It's no secret among divers that Washington State, with its thriving population of giant Pacific octopi and wolf eels, sea-lettuce-strewn reefs and anemones, is a place worth traveling great distances to visit. For those fortunate enough to live here, there's the excellent perquisite of truly top-shelf diving right in their own back yards. The Puget Sound, the San Juan Islands, North and South Whidbey — these are places that are discussed wherever saltwater divers congregate and that are dived year-round by a significant number of drysuit-owning aficionados. But what makes Washington so local-diving friendly is the great number of shore dives available to divers in state waters.
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One of the best-known of these is on Whidbey Island, about 30 miles north of Seattle. Fort Casey Underwater Park, better known as "Keystone Jetty," allows divers to explore the nooks, crannies and caverns created by the boulder jetty: residences for lingcod, china rockfish and octopi galore. One deep spot is known as "The Octopus Hole" for good reason. The jetty also supports a variety of anemone, wolf eels, skates and the occasional harbor seal, and maximum depth on the site is 55 to 60 feet.
Just north of Seattle is another underwater preserve, Edmonds Underwater Park, which has a system of guide ropes and buoys for easy site navigation. The park is so large that it would easily take a weekend to see it all, yet it is still novice-friendly and a great place to see large-because-they-grew-up-protected lingcod, rockfish, cabezon and octopi.
For shore divers who want to venture a bit farther afield, there's the pier at Fort Flagler, a fortification with gun emplacements that guarded the entrance to Puget Sound for the first half of the twentieth century. The fort site has better than 3.5 miles of shoreline, and many visitors bring mountain bikes to get from one historic building to another. Underwater, guide ropes lead from the pier to anemone- and plumeworm-covered reefs, and a sunken barge full of plumbing supplies dates back to 1897.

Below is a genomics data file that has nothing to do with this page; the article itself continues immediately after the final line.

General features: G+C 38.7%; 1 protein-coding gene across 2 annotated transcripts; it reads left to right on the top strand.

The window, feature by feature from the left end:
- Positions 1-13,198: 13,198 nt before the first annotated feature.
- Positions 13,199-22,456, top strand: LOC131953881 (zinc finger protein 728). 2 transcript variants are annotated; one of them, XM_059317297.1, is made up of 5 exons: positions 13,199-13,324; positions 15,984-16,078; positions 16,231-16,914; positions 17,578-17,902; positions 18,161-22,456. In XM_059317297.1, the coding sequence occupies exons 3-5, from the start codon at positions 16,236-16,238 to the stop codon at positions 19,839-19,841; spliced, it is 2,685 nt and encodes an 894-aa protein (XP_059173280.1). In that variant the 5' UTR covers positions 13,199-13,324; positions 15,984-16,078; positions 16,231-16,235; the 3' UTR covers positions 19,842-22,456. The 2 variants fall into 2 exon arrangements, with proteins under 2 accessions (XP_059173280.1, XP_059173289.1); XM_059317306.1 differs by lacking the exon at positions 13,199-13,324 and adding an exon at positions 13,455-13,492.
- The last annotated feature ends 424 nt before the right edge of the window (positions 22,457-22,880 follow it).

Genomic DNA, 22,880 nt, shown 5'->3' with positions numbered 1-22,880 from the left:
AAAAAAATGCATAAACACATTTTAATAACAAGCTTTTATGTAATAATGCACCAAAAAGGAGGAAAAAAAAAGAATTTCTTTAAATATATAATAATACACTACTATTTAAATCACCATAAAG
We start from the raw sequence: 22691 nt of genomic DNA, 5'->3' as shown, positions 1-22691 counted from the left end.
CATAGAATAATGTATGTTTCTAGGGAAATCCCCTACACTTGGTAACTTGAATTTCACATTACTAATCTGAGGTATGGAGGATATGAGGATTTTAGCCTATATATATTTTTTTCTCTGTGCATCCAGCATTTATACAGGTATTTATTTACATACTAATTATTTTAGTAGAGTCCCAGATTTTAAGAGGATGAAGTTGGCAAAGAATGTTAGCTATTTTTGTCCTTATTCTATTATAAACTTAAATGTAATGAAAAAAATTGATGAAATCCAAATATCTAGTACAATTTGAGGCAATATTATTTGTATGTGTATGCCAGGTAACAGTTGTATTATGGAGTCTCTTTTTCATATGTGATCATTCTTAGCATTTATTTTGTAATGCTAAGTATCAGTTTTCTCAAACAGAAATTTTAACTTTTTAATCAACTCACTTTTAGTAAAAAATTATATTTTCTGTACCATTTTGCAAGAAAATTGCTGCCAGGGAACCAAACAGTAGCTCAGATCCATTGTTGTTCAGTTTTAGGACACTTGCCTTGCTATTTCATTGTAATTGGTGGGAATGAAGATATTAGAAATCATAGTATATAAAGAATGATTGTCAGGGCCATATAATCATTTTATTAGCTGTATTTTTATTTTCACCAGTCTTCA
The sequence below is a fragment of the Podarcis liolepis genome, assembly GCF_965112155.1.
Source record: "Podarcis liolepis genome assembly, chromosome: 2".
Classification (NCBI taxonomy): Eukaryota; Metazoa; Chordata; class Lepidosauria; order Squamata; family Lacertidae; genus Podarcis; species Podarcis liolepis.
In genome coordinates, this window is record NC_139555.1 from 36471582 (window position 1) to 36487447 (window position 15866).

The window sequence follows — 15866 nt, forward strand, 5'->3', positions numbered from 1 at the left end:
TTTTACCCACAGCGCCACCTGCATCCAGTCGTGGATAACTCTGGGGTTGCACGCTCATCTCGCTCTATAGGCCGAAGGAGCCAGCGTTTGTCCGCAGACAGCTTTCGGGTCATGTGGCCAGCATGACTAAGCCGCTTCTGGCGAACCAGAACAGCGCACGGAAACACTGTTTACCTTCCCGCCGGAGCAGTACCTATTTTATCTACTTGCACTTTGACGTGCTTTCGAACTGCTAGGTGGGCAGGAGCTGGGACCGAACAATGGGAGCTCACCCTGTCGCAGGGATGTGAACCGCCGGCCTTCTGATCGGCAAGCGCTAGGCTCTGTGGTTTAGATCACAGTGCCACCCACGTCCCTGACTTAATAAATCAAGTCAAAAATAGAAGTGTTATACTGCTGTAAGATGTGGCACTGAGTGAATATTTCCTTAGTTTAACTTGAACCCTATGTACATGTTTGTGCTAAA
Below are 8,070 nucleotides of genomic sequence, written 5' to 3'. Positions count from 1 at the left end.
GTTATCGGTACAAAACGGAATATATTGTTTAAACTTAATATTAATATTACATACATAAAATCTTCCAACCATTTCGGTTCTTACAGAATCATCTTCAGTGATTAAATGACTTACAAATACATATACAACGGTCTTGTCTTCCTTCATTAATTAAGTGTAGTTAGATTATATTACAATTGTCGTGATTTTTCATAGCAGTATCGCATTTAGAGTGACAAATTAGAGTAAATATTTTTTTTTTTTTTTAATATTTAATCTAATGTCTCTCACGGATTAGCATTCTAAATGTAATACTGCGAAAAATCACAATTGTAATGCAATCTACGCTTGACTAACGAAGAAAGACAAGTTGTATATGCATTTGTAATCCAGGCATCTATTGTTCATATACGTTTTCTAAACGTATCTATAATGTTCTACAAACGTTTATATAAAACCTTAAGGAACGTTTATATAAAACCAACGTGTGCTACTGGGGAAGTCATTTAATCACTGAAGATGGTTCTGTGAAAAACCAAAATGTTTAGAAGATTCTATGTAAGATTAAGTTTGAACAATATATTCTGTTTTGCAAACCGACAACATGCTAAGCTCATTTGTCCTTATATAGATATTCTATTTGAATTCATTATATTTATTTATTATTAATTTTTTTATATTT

For diving with more of a wilderness feel, Washington shore divers go to Salt Creek Recreation Area on the northern shore of the Olympic Peninsula. Previously Fort Hayden, a World War II fortification and gun emplacement, the area is now known for its rich marine life and tidal pools and is the site of the Tongue Point Marine Life Sanctuary. In addition to lingcod, rockfish, Irish lords, wolf eels, perch and octopi — the usual suspects for a Pacific Northwest dive — Salt Creek offers dense kelp beds. These and its pristine condition are the reasons many Washington divers consider Salt Creek the best shore dive in the state.
Slideshow: Around the World As for what to do topside in Washington, it starts with Pike Street Market in Seattle and ends on the summit of Mount Rainier, and it takes a good, thick guidebook to cover everything in between. Suffice it to say that many consider the Cascades to be the most beautiful mountain range in North America. And if you're looking for a good cup of coffee, you just might be able to find one in Seattle.
Jam to an audience of virtual fans and feast your eyes on Captain Kirk's starship-command chair at the Experience Music Project and the Science Fiction Museum and Hall of Fame in Seattle. It's worth the trip just to see the exterior of the building, which is … well, you'll see.
1. Lime Kiln Lighthouse
2. Fort Flagler Pier
3. Keystone Jetty
4. Edmonds Underwater Park
5. Salt Creek Recreation Area
As the official publication of the PADI Diving Society, Sport Diver is the magazine divers turn to each month to find out what’s going on in their world. Sport Diver is the ultimate source for up to date information on dive culture, equipment, travel, training and PADI Diving Society activities.